by Con Chapman
When Robert Lowell and Jean Stafford reported to work for “New Criticism” proponents Cleanth Brooks and Robert Penn Warren at the Southern Review, Stafford described the scene thusly: “Letters from contributors are received with shrieks of laughter, mss. are sneered at, rejection slips go out furiously.”
Lost Puritan: A Life of Robert Lowell, Paul Mariani
Warren: “Your sonnet? We stuffed it in a hole in the attic to keep the squirrels out.”
Day One of my summer internship at the Southern Review. I've promised myself—and you!—to keep a journal of the literary greatness that I will be surrounded by, cross my heart and hope to die. They say the only way to become a writer it to, you know, write, but so far I'm just doing menial stuff. Getting coffee and hominy and grits and bacon for the big breakfasts that Mr. Warren and Mr. Brooks eat, emptying the trash at the end of the day. This place is very organized—there are separate bins for poems, essays and short stories.
Got2Go—I get to drive a load of rejection slips down to the post office!
Brooks, Warren: ” . . . so I wrote ‘Despite your work's evident merit—oh, why lie? You couldn't write your way out of a overnight book return chute.'”
I can't believe how much fun this internship is! Yesterday I got to sit in while the editors reviewed new manuscripts. We had more fun than a barrel of monkeys (is that a cliché?) reading submissions from “big names” like Eudora Welty and William Faulkner and Thomas Wolfe—how pathetic they seem when they're begging! Mr. Brooks read Faulkner's cover letter aloud. “I am submitting herewith the morganatic issue of a perfervid night in the swamps of unprotected miscegenation that his sister whom he knew but did not know was his sister down through ages of that family who in their desire to not just endure but prevail and . . . I had a point here, but it is lost now, lost like the scions of that benighted land.”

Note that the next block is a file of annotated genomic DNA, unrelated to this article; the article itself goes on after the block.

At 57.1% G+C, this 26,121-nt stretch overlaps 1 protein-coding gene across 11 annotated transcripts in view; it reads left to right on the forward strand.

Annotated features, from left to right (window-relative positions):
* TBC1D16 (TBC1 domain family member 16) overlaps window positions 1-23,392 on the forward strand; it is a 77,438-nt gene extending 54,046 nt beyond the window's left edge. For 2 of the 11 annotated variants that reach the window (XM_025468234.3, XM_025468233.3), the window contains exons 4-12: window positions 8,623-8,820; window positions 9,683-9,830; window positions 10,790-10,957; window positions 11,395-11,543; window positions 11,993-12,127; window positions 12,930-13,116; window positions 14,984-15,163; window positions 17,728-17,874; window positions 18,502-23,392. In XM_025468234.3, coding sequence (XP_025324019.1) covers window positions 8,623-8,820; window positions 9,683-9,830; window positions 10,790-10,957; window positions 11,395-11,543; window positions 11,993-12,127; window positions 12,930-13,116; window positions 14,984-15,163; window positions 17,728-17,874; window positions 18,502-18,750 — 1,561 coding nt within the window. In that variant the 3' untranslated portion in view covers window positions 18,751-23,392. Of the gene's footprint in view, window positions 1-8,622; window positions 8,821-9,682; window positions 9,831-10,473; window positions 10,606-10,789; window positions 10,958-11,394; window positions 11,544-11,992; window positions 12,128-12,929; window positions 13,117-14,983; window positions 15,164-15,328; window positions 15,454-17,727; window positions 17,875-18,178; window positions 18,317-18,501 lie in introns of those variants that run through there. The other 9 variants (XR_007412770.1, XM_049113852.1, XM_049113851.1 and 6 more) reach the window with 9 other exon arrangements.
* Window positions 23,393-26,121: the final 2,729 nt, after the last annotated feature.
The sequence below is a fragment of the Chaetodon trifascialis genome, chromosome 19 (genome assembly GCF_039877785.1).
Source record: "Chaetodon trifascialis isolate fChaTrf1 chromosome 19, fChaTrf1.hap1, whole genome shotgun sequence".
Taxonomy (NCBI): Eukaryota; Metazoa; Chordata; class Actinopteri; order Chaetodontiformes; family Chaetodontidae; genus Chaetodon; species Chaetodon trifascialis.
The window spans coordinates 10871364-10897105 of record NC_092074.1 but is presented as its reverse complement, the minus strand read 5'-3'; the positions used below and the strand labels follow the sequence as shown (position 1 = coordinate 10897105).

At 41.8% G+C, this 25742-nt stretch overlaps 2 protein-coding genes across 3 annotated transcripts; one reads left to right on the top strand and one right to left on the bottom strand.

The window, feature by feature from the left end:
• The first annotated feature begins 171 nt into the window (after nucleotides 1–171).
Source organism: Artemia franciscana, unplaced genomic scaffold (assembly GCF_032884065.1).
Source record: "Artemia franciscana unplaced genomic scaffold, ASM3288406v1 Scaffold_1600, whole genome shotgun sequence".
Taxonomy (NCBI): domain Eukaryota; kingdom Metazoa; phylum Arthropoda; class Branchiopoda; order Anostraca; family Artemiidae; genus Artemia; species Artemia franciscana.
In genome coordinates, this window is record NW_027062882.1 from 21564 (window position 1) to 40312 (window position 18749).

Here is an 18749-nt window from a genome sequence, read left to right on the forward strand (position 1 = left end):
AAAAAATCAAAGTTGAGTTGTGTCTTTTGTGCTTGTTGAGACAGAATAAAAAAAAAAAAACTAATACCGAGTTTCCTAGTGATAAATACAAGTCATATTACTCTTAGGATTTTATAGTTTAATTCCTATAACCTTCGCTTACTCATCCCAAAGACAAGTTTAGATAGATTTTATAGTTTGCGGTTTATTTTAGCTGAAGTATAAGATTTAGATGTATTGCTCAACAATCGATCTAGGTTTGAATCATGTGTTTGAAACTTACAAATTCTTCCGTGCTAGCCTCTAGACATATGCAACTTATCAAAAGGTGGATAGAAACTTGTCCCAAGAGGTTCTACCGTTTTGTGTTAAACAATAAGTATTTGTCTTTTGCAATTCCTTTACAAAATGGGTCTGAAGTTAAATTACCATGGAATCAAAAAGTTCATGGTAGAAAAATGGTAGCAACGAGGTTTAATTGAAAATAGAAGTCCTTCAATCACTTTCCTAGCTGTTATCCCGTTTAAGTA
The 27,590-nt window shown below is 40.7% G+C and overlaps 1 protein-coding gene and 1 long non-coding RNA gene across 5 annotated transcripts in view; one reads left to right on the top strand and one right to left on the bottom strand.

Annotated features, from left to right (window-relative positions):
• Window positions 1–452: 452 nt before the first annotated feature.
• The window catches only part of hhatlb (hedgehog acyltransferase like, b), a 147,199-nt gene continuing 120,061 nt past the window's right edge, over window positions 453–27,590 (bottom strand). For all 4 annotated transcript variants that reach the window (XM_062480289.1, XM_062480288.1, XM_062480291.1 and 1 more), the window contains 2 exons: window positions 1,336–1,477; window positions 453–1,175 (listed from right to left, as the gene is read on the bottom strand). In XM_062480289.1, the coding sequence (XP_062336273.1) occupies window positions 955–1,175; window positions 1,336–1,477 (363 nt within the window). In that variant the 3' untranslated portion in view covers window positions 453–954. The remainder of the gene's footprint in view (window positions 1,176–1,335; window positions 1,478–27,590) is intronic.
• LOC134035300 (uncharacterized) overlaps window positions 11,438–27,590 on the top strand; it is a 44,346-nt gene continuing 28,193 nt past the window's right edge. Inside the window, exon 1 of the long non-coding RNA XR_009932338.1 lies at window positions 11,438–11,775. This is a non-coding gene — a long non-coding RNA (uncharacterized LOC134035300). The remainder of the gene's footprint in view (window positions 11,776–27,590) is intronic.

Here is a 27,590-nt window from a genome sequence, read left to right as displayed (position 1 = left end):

“Get to the freaking point!” Mr. Warren screamed with laughter as he cut the stamps off of the self-addressed envelopes for his collection. I have heard he is a closet philatelist, which is why I try to stay away from him at our “TGIF” parties. I wish somebody would hurry up and invent the birth control pill!
TTYL—have to find a hazardous waste site that accepts hot, steaming confessional poetry.
I'm beginning to wonder whether the “close reading” that the “New Criticism” calls for isn't a bunch of “hooey.” I know, I'm supposed to discover how a work of literature functions as a self-contained, self-referential aesthetic object, but Mr. Warren and Mr. Brooks seem to have a slightly different method.
Mr. Brooks takes all the poems, puts them in the back seat of his Nash Rambler convertible, drives into town with the top down (hey—I'm starting to sound like a poet!) and whatever's left when he gets back he accepts.
Mr. Warren's method is more judicious, and perhaps comes closer to the scrupulous ideal of the New Criticism as it has been imparted to acolytes like (such as?) myself. He goes into the bathroom with a stack of submissions and whatever's left when he comes out, gets in. I don't know what he does with the rejects.
First thing on my “to-do” list for today is to call a plumber.
“Another rejection from the Southern Review!”
I am completely over the moon—they've accepted one of my poems for publication in the fall issue! Now I can go back to Vanderbilt a “published poet”! One who succeeded where wannabes like Delmore Schwartz failed!
Of course, I had to work hard to persuade the editors of my bona fides.
They both snore a lot in the morning.
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